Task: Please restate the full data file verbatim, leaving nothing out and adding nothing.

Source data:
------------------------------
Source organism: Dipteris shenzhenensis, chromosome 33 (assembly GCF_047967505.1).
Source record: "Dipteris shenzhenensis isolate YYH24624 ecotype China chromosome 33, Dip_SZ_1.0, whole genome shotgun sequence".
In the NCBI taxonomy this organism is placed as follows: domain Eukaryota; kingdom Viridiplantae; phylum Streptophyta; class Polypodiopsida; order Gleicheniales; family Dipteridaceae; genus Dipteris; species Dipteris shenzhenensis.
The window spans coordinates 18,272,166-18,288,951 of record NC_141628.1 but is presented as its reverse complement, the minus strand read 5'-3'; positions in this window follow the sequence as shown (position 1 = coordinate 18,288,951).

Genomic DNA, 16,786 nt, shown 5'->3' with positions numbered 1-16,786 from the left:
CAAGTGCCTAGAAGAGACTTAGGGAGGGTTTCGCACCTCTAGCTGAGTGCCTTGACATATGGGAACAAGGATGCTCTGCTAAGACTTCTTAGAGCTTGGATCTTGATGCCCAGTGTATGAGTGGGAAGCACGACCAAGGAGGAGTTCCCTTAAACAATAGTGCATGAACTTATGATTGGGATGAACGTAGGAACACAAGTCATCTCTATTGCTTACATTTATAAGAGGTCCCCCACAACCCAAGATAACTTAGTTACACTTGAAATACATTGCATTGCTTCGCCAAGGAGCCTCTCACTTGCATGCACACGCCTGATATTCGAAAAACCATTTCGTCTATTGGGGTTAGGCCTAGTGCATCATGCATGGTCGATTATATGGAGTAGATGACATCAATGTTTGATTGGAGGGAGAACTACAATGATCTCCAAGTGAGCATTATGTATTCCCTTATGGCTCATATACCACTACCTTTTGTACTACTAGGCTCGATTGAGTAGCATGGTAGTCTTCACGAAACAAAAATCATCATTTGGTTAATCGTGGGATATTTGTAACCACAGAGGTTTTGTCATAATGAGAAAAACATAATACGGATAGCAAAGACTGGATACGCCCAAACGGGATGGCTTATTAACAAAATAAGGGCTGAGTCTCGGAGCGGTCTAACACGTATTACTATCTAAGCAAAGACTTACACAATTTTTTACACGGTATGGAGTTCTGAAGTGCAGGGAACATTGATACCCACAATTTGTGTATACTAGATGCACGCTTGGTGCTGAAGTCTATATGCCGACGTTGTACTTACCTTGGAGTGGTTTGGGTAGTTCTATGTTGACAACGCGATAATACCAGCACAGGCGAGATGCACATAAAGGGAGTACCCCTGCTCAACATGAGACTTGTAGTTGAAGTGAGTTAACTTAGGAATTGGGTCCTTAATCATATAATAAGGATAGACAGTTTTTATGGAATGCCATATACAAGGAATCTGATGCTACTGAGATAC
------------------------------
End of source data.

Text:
Source organism: Dipteris shenzhenensis, chromosome 33 (assembly GCF_047967505.1).
Source record: "Dipteris shenzhenensis isolate YYH24624 ecotype China chromosome 33, Dip_SZ_1.0, whole genome shotgun sequence".
In the NCBI taxonomy this organism is placed as follows: domain Eukaryota; kingdom Viridiplantae; phylum Streptophyta; class Polypodiopsida; order Gleicheniales; family Dipteridaceae; genus Dipteris; species Dipteris shenzhenensis.
The window spans coordinates 18,272,166-18,288,951 of record NC_141628.1 but is presented as its reverse complement, the minus strand read 5'-3'; positions in this window follow the sequence as shown (position 1 = coordinate 18,288,951).

Genomic DNA, 16,786 nt, shown 5'->3' with positions numbered 1-16,786 from the left:
CAAGTGCCTAGAAGAGACTTAGGGAGGGTTTCGCACCTCTAGCTGAGTGCCTTGACATATGGGAACAAGGATGCTCTGCTAAGACTTCTTAGAGCTTGGATCTTGATGCCCAGTGTATGAGTGGGAAGCACGACCAAGGAGGAGTTCCCTTAAACAATAGTGCATGAACTTATGATTGGGATGAACGTAGGAACACAAGTCATCTCTATTGCTTACATTTATAAGAGGTCCCCCACAACCCAAGATAACTTAGTTACACTTGAAATACATTGCATTGCTTCGCCAAGGAGCCTCTCACTTGCATGCACACGCCTGATATTCGAAAAACCATTTCGTCTATTGGGGTTAGGCCTAGTGCATCATGCATGGTCGATTATATGGAGTAGATGACATCAATGTTTGATTGGAGGGAGAACTACAATGATCTCCAAGTGAGCATTATGTATTCCCTTATGGCTCATATACCACTACCTTTTGTACTACTAGGCTCGATTGAGTAGCATGGTAGTCTTCACGAAACAAAAATCATCATTTGGTTAATCGTGGGATATTTGTAACCACAGAGGTTTTGTCATAATGAGAAAAACATAATACGGATAGCAAAGACTGGATACGCCCAAACGGGATGGCTTATTAACAAAATAAGGGCTGAGTCTCGGAGCGGTCTAACACGTATTACTATCTAAGCAAAGACTTACACAATTTTTTACACGGTATGGAGTTCTGAAGTGCAGGGAACATTGATACCCACAATTTGTGTATACTAGATGCACGCTTGGTGCTGAAGTCTATATGCCGACGTTGTACTTACCTTGGAGTGGTTTGGGTAGTTCTATGTTGACAACGCGATAATACCAGCACAGGCGAGATGCACATAAAGGGAGTACCCCTGCTCAACATGAGACTTGTAGTTGAAGTGAGTTAACTTAGGAATTGGGTCCTTAATCATATAATAAGGATAGACAGTTTTTATGGAATGCCATATACAAGGAATCTGATGCTACTGAGATAC